‘Only Systems Thinking Can Improve Family Planning Program in Pakistan’: A Descriptive Qualitative Study

Document Type: Original Article

Authors

Health Systems & Policy Department, Health Services Academy, Islamabad, Pakistan

Abstract

Background
Family Planning (FP) program in Pakistan has been struggling to achieve the desired indicators. Despite a well-timed initiation of the program in late 50s, fertility decline has been sparingly slow. As a result, rapid population growth is impeding economic development in the country. A high population growth rate, the current fertility rate, a stagnant contraceptive prevalence rate and high unmet need remain challenging targets for population policies and FP programs. To accelerate the pace of FP programs and targets concerned, it is imperative to develop and adopt a holistic approach and strategy for plugging the gaps in various components of the health system: service delivery, information systems, drugs-supplies, technology and logistics, Human Resources (HRs), financing, and governance. Hence, World Health Organization (WHO) health systems building blocks present a practical framework for overall health system strengthening.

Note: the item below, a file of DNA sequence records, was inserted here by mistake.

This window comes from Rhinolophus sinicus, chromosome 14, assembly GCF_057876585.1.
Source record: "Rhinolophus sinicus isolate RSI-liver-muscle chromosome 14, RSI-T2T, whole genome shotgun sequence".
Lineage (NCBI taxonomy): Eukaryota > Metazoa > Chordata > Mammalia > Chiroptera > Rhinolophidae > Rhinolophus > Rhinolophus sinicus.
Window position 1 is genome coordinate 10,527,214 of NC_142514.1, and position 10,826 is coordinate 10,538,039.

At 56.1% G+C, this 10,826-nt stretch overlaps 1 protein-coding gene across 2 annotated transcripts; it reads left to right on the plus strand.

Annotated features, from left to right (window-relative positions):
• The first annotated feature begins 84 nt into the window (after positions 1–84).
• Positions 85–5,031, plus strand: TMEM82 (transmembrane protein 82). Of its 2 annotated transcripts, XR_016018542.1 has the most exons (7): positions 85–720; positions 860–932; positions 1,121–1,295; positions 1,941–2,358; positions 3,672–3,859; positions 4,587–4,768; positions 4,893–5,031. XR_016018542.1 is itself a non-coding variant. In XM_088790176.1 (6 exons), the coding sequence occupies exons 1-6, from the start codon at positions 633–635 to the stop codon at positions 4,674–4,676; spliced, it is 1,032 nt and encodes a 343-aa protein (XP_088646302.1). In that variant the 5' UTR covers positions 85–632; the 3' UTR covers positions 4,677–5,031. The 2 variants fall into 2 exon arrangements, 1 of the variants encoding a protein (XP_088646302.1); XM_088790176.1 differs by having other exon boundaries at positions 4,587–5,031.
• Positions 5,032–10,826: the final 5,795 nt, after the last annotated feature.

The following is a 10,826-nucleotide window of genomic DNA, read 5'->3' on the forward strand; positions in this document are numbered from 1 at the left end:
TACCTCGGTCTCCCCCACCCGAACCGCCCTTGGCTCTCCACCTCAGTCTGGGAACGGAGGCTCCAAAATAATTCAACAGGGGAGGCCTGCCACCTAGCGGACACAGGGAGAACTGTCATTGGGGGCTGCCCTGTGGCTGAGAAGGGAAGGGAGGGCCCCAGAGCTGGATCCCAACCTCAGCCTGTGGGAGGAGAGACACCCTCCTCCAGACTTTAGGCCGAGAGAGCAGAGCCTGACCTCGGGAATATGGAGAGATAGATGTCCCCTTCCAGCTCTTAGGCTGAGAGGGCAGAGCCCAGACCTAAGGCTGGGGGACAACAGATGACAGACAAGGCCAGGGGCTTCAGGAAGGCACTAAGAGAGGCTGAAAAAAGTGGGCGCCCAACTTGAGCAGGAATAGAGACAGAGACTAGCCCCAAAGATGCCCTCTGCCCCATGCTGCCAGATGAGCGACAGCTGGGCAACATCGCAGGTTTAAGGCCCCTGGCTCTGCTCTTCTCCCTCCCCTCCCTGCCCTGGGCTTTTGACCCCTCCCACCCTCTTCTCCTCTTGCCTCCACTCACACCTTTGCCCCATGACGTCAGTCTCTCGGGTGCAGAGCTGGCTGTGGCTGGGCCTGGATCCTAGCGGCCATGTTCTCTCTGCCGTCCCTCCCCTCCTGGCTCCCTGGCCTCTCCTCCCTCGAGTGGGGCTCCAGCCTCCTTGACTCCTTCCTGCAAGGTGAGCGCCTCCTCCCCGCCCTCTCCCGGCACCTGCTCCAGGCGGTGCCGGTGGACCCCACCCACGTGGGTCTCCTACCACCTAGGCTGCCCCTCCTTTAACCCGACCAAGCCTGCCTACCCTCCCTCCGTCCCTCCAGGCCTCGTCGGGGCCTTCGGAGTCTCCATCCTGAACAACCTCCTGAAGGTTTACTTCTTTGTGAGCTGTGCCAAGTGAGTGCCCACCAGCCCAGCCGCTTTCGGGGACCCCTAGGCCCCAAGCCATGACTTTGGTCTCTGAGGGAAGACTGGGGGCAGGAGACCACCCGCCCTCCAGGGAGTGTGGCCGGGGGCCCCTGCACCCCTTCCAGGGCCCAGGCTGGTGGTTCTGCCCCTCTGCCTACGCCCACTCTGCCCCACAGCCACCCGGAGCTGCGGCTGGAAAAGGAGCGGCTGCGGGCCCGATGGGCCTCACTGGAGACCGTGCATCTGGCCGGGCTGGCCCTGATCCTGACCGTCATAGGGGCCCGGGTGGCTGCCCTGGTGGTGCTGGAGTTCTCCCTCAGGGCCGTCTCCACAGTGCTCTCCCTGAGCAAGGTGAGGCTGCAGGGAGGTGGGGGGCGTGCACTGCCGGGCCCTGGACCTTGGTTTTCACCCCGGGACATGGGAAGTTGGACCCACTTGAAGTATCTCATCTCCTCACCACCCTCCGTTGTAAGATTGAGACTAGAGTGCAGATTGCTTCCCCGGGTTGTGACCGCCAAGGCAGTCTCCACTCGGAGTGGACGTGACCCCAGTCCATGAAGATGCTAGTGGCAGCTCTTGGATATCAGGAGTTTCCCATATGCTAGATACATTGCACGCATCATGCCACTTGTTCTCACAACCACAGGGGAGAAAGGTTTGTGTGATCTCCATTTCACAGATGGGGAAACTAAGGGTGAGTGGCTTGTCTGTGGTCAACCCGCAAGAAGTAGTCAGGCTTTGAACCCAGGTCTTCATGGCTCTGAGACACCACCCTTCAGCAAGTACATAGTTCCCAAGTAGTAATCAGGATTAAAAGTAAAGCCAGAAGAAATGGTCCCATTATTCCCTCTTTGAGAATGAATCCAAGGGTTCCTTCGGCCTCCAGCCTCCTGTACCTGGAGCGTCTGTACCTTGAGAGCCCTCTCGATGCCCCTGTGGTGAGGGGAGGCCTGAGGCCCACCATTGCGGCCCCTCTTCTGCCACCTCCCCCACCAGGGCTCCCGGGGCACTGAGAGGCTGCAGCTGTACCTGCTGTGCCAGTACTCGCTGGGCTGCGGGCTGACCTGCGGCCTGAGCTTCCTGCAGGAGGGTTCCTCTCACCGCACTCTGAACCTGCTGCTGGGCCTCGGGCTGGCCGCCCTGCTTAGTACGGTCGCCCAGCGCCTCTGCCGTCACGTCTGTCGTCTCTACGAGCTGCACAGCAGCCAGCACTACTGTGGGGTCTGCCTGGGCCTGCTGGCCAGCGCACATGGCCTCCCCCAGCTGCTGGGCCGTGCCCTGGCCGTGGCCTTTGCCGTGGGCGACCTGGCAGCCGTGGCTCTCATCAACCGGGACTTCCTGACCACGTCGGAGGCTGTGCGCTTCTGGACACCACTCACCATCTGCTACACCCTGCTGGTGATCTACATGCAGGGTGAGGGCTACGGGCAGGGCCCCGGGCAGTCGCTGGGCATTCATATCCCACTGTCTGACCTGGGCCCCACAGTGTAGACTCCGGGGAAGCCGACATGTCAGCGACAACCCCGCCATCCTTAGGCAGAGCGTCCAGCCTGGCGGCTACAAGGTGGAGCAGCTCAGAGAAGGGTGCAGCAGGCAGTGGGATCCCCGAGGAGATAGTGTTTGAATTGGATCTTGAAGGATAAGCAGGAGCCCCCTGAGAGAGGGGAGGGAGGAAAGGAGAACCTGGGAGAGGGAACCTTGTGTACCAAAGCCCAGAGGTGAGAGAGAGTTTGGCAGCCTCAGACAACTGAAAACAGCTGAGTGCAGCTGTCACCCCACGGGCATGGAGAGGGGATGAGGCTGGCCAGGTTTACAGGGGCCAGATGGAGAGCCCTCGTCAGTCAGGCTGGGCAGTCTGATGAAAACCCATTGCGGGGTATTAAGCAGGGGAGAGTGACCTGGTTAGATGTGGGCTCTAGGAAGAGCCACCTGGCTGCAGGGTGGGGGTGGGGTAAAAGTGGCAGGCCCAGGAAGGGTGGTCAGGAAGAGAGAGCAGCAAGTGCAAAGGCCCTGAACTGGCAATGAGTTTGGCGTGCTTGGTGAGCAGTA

Methods
This descriptive qualitative study, through 23 in-depth interviews, explored the factors related to the health system, and those responsible for a disappointing FP program in Pakistan. Provincial representatives from Population Welfare and Health departments, donor agencies and non-governmental organizations involved with FP programs were included in the study to document the perspective of all stakeholders. Content analysis was done manually to generate nodes, sub-nodes and themes.
 
Results
Performance of FP programs is not satisfactory as shown by the indicators, and these programs have not been able to deliver the desired outcomes. Interviewees agreed that inadequate prioritization given to the FP program by successive governments has led to this situation. There are issues with all health system areas, including governance, strategies, funding, financial management, service delivery systems, HRs, technology and logistic systems, and Management Information System (MIS); these have encumbered the pace of success of the program. All stakeholders need to join hands to complement efforts and to capitalize on each other’s strengths, plugging the gaps in all the components of FP programming.
 
Conclusion
All WHO health system building blocks are interrelated and need to be strengthened, if the demographic targets are to be achieved. With this approach, the health system shall be capable of delivering fair and responsive FP services.

Keywords

Main Subjects


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